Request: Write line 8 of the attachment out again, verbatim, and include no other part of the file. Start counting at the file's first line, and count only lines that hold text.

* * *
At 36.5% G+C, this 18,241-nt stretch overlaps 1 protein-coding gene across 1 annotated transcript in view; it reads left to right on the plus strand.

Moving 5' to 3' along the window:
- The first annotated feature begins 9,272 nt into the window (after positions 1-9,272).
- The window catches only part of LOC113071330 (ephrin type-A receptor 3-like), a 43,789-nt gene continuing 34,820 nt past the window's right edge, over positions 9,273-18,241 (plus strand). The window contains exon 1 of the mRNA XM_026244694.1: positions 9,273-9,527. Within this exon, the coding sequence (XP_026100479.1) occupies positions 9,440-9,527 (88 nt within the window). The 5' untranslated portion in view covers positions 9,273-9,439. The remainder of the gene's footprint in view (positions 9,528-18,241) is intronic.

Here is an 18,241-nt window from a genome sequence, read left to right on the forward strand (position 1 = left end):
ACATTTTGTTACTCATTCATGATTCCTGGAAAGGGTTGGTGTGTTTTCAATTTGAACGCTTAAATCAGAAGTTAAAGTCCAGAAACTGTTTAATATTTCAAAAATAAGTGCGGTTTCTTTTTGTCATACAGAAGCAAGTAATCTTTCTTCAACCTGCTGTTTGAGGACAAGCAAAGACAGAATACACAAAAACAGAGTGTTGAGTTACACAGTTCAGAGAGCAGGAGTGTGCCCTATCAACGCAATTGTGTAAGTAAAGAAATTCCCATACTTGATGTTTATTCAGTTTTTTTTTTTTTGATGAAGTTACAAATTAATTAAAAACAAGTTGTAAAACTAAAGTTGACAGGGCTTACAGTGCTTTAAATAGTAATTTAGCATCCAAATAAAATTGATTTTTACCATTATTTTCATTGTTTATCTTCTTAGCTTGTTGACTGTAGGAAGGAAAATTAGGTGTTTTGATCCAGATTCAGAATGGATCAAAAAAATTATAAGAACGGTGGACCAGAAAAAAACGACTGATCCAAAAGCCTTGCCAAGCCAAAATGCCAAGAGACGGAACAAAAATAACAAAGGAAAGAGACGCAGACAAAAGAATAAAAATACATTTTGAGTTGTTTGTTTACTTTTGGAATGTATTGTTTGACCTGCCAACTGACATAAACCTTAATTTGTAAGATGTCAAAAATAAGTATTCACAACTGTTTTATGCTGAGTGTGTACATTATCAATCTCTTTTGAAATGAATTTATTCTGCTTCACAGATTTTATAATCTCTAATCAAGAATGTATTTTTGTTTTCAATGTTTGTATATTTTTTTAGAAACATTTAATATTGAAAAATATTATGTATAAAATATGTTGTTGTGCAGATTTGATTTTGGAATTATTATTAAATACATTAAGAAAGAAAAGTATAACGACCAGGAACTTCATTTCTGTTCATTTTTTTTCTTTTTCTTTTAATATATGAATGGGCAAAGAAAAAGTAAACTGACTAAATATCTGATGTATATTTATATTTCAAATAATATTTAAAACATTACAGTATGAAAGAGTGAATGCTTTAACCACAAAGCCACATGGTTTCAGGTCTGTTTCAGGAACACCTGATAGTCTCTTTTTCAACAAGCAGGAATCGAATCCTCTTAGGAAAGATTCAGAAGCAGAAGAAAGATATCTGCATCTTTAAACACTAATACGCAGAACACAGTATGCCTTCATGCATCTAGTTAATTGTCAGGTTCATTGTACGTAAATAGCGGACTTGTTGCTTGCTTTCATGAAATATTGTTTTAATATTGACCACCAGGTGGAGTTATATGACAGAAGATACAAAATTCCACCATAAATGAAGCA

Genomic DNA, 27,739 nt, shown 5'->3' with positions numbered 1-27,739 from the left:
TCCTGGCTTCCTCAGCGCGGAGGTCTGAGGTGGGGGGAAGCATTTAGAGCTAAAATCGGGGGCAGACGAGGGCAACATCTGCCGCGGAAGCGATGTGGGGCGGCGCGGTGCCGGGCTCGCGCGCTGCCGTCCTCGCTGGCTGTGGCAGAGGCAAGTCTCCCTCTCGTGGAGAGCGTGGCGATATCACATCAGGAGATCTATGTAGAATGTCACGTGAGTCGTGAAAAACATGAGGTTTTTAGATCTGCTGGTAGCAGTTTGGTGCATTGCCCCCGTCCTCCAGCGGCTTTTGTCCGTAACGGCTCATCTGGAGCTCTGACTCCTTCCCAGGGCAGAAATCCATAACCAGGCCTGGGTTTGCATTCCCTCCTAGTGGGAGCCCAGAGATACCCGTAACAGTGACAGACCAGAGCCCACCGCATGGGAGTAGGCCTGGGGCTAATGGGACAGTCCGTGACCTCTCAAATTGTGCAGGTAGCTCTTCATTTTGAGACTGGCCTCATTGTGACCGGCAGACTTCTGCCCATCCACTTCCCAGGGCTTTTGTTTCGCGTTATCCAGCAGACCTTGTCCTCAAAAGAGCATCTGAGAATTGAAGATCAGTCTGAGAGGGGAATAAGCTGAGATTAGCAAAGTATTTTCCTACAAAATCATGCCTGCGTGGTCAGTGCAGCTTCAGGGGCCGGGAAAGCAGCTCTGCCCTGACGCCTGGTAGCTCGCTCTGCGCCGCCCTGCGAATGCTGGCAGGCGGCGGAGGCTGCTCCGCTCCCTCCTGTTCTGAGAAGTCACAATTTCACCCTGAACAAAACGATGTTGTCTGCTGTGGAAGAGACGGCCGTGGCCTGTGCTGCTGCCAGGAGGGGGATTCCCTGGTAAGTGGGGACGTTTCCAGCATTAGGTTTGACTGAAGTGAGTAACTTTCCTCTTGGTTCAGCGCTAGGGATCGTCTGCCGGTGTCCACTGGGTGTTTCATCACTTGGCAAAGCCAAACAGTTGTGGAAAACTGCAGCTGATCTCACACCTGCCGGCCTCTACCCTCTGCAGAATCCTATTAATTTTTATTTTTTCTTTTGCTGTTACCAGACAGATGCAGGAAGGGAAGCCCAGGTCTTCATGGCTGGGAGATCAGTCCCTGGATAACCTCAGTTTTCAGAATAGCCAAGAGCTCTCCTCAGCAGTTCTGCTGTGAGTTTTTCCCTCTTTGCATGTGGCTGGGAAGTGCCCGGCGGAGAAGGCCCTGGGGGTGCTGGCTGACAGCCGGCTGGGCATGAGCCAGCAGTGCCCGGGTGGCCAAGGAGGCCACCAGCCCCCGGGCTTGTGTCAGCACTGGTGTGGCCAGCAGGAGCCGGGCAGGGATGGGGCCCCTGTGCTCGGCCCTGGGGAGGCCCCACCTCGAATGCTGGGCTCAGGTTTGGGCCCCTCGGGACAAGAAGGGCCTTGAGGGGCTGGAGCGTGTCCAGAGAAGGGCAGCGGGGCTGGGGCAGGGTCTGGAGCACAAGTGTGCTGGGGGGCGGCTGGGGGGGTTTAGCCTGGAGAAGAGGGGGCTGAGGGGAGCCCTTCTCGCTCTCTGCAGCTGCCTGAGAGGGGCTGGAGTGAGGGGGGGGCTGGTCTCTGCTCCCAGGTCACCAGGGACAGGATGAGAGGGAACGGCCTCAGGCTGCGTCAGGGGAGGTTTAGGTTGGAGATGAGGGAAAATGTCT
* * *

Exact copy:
TCCTGGCTTCCTCAGCGCGGAGGTCTGAGGTGGGGGGAAGCATTTAGAGCTAAAATCGGGGGCAGACGAGGGCAACATCTGCCGCGGAAGCGATGTGGGGCGGCGCGGTGCCGGGCTCGCGCGCTGCCGTCCTCGCTGGCTGTGGCAGAGGCAAGTCTCCCTCTCGTGGAGAGCGTGGCGATATCACATCAGGAGATCTATGTAGAATGTCACGTGAGTCGTGAAAAACATGAGGTTTTTAGATCTGCTGGTAGCAGTTTGGTGCATTGCCCCCGTCCTCCAGCGGCTTTTGTCCGTAACGGCTCATCTGGAGCTCTGACTCCTTCCCAGGGCAGAAATCCATAACCAGGCCTGGGTTTGCATTCCCTCCTAGTGGGAGCCCAGAGATACCCGTAACAGTGACAGACCAGAGCCCACCGCATGGGAGTAGGCCTGGGGCTAATGGGACAGTCCGTGACCTCTCAAATTGTGCAGGTAGCTCTTCATTTTGAGACTGGCCTCATTGTGACCGGCAGACTTCTGCCCATCCACTTCCCAGGGCTTTTGTTTCGCGTTATCCAGCAGACCTTGTCCTCAAAAGAGCATCTGAGAATTGAAGATCAGTCTGAGAGGGGAATAAGCTGAGATTAGCAAAGTATTTTCCTACAAAATCATGCCTGCGTGGTCAGTGCAGCTTCAGGGGCCGGGAAAGCAGCTCTGCCCTGACGCCTGGTAGCTCGCTCTGCGCCGCCCTGCGAATGCTGGCAGGCGGCGGAGGCTGCTCCGCTCCCTCCTGTTCTGAGAAGTCACAATTTCACCCTGAACAAAACGATGTTGTCTGCTGTGGAAGAGACGGCCGTGGCCTGTGCTGCTGCCAGGAGGGGGATTCCCTGGTAAGTGGGGACGTTTCCAGCATTAGGTTTGACTGAAGTGAGTAACTTTCCTCTTGGTTCAGCGCTAGGGATCGTCTGCCGGTGTCCACTGGGTGTTTCATCACTTGGCAAAGCCAAACAGTTGTGGAAAACTGCAGCTGATCTCACACCTGCCGGCCTCTACCCTCTGCAGAATCCTATTAATTTTTATTTTTTCTTTTGCTGTTACCAGACAGATGCAGGAAGGGAAGCCCAGGTCTTCATGGCTGGGAGATCAGTCCCTGGATAACCTCAGTTTTCAGAATAGCCAAGAGCTCTCCTCAGCAGTTCTGCTGTGAGTTTTTCCCTCTTTGCATGTGGCTGGGAAGTGCCCGGCGGAGAAGGCCCTGGGGGTGCTGGCTGACAGCCGGCTGGGCATGAGCCAGCAGTGCCCGGGTGGCCAAGGAGGCCACCAGCCCCCGGGCTTGTGTCAGCACTGGTGTGGCCAGCAGGAGCCGGGCAGGGATGGGGCCCCTGTGCTCGGCCCTGGGGAGGCCCCACCTCGAATGCTGGGCTCAGGTTTGGGCCCCTCGGGACAAGAAGGGCCTTGAGGGGCTGGAGCGTGTCCAGAGAAGGGCAGCGGGGCTGGGGCAGGGTCTGGAGCACAAGTGTGCTGGGGGGCGGCTGGGGGGGTTTAGCCTGGAGAAGAGGGGGCTGAGGGGAGCCCTTCTCGCTCTCTGCAGCTGCCTGAGAGGGGCTGGAGTGAGGGGGGGGCTGGTCTCTGCTCCCAGGTCACCAGGGACAGGATGAGAGGGAACGGCCTCAGGCTGCGTCAGGGGAGGTTTAGGTTGGAGATGAGGGAAAATGTCT